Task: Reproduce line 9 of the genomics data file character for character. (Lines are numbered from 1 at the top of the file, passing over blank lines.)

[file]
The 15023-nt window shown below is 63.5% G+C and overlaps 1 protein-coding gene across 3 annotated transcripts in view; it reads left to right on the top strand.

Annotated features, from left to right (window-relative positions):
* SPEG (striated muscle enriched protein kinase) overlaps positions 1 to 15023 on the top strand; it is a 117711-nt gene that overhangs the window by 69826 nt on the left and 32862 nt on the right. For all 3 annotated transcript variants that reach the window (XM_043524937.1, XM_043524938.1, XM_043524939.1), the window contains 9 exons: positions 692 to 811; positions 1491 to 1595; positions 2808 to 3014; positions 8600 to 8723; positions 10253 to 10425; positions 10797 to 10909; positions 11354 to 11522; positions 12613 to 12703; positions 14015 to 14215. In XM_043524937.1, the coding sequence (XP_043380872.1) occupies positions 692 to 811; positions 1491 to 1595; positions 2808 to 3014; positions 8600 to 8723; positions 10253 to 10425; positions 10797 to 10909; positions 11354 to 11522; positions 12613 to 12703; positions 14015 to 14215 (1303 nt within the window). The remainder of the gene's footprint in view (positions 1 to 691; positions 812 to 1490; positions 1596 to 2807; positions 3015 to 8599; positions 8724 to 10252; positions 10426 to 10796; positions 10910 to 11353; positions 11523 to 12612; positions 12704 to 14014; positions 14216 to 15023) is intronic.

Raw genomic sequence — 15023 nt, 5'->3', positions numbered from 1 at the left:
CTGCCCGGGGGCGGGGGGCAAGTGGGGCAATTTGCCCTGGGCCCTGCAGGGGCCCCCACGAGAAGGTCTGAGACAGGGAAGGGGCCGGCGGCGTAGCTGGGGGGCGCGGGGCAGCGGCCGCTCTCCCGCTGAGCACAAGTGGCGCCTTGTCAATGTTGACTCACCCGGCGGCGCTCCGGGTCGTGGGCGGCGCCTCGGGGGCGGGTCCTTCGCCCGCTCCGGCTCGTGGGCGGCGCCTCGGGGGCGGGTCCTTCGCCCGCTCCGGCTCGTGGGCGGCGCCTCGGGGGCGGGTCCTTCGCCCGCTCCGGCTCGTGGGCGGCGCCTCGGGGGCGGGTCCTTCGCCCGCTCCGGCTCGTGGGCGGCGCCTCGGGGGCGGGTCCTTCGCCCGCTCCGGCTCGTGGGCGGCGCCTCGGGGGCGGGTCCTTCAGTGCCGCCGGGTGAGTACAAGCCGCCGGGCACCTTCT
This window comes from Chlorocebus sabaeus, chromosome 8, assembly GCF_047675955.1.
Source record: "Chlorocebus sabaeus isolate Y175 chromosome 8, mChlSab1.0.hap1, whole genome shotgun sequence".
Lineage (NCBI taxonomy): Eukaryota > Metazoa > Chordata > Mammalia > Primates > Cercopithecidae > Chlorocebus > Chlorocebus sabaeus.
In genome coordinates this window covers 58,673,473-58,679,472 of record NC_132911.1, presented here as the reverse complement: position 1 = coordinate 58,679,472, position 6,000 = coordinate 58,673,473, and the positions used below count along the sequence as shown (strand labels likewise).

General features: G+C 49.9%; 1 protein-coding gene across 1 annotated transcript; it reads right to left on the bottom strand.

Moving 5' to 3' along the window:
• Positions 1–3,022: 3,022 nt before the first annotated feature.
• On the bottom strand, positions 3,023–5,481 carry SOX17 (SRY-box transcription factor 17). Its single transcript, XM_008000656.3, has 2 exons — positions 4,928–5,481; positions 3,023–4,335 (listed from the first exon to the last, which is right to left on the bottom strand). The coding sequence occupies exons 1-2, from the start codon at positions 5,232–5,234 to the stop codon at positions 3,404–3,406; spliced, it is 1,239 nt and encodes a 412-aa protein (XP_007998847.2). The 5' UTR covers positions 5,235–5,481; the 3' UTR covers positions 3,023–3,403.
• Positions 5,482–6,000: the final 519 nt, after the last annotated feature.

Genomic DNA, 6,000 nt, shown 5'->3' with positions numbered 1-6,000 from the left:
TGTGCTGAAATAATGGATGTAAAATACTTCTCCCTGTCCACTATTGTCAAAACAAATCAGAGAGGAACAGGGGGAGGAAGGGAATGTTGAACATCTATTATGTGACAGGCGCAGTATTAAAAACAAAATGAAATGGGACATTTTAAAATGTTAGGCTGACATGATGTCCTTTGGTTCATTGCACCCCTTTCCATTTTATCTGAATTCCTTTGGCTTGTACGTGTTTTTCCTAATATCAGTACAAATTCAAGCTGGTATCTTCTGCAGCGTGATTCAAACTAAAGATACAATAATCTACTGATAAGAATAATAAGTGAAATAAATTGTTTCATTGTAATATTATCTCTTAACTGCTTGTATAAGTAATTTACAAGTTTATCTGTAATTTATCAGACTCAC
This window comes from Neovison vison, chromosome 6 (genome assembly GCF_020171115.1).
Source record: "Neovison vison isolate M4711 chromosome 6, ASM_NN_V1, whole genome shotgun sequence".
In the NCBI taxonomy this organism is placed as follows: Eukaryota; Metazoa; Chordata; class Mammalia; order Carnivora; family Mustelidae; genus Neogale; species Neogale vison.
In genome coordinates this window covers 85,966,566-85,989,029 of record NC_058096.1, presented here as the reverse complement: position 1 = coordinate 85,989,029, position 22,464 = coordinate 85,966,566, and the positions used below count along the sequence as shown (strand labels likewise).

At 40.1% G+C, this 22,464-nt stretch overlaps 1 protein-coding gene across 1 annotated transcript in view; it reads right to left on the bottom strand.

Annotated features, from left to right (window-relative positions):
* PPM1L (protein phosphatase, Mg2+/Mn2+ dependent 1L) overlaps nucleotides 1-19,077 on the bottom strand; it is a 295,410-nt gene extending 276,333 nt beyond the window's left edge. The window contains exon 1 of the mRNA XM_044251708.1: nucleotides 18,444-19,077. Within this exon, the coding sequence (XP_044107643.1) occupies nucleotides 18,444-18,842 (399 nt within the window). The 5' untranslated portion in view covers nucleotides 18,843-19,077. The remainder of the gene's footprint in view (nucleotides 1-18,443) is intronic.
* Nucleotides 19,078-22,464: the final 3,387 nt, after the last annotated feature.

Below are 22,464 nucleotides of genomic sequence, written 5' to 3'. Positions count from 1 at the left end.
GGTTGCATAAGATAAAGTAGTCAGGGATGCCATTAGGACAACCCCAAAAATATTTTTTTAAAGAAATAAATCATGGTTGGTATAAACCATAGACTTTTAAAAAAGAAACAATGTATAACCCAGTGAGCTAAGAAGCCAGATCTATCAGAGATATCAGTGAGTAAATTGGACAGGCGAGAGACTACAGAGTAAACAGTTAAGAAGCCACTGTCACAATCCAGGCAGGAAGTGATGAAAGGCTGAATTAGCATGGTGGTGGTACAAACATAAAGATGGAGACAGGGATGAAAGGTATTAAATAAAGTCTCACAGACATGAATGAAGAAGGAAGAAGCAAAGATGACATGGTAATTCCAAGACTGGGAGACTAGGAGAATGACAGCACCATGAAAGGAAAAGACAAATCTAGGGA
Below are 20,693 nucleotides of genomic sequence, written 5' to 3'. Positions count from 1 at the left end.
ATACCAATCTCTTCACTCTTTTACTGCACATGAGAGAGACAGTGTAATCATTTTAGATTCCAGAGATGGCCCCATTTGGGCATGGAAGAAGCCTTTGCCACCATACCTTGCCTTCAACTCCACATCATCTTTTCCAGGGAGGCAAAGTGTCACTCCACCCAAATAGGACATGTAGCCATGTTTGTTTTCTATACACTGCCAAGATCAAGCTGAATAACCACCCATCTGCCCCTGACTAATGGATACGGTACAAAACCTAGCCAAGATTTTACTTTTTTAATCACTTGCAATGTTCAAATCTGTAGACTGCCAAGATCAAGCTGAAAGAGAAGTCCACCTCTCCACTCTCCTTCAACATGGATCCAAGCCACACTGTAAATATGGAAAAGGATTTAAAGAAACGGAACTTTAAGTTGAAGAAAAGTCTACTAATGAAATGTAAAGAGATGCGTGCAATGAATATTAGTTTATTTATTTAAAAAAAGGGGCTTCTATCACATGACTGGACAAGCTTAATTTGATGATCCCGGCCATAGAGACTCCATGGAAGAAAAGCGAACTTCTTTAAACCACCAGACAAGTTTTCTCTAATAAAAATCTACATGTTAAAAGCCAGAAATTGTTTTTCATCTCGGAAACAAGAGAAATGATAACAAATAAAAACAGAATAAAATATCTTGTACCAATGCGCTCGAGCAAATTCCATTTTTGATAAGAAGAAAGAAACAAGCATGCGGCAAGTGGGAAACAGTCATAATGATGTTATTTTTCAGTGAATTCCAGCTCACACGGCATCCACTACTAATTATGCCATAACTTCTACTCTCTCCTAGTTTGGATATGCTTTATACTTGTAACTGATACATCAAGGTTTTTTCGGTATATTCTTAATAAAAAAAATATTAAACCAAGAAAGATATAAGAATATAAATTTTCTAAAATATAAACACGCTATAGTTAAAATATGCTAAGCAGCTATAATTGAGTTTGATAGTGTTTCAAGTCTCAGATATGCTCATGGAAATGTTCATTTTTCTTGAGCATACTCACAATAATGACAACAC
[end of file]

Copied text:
In genome coordinates this window covers 58,673,473-58,679,472 of record NC_132911.1, presented here as the reverse complement: position 1 = coordinate 58,679,472, position 6,000 = coordinate 58,673,473, and the positions used below count along the sequence as shown (strand labels likewise).